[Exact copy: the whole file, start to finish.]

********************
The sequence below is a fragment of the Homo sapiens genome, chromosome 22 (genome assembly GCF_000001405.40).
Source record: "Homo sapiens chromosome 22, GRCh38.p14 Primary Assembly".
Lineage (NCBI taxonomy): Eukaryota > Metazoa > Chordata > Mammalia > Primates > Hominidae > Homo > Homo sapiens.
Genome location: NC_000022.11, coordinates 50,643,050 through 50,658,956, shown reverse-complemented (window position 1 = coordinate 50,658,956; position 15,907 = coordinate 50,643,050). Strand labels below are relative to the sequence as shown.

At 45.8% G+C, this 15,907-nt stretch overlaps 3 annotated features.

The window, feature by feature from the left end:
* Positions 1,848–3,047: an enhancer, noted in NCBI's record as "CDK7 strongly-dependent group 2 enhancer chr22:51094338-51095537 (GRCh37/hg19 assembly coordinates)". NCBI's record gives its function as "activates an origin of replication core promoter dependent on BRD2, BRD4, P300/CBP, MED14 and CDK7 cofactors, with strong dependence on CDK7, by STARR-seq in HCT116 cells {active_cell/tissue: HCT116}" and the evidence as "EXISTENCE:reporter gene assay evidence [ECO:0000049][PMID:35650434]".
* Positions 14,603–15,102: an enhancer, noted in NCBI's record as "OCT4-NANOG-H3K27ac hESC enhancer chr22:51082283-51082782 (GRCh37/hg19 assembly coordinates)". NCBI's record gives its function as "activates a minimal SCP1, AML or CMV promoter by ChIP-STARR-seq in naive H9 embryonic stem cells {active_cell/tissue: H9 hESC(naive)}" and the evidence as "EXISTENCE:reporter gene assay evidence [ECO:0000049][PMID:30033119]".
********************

The sequence below is a fragment of the Homo sapiens genome, chromosome 22 (genome assembly GCF_000001405.40).
Source record: "Homo sapiens chromosome 22, GRCh38.p14 Primary Assembly".
Lineage (NCBI taxonomy): Eukaryota > Metazoa > Chordata > Mammalia > Primates > Hominidae > Homo > Homo sapiens.
Genome location: NC_000022.11, coordinates 50,643,050 through 50,658,956, shown reverse-complemented (window position 1 = coordinate 50,658,956; position 15,907 = coordinate 50,643,050). Strand labels below are relative to the sequence as shown.

At 45.8% G+C, this 15,907-nt stretch overlaps 3 annotated features.

The window, feature by feature from the left end:
* Positions 1,848–3,047: an enhancer, noted in NCBI's record as "CDK7 strongly-dependent group 2 enhancer chr22:51094338-51095537 (GRCh37/hg19 assembly coordinates)". NCBI's record gives its function as "activates an origin of replication core promoter dependent on BRD2, BRD4, P300/CBP, MED14 and CDK7 cofactors, with strong dependence on CDK7, by STARR-seq in HCT116 cells {active_cell/tissue: HCT116}" and the evidence as "EXISTENCE:reporter gene assay evidence [ECO:0000049][PMID:35650434]".
* Positions 14,603–15,102: an enhancer, noted in NCBI's record as "OCT4-NANOG-H3K27ac hESC enhancer chr22:51082283-51082782 (GRCh37/hg19 assembly coordinates)". NCBI's record gives its function as "activates a minimal SCP1, AML or CMV promoter by ChIP-STARR-seq in naive H9 embryonic stem cells {active_cell/tissue: H9 hESC(naive)}" and the evidence as "EXISTENCE:reporter gene assay evidence [ECO:0000049][PMID:30033119]".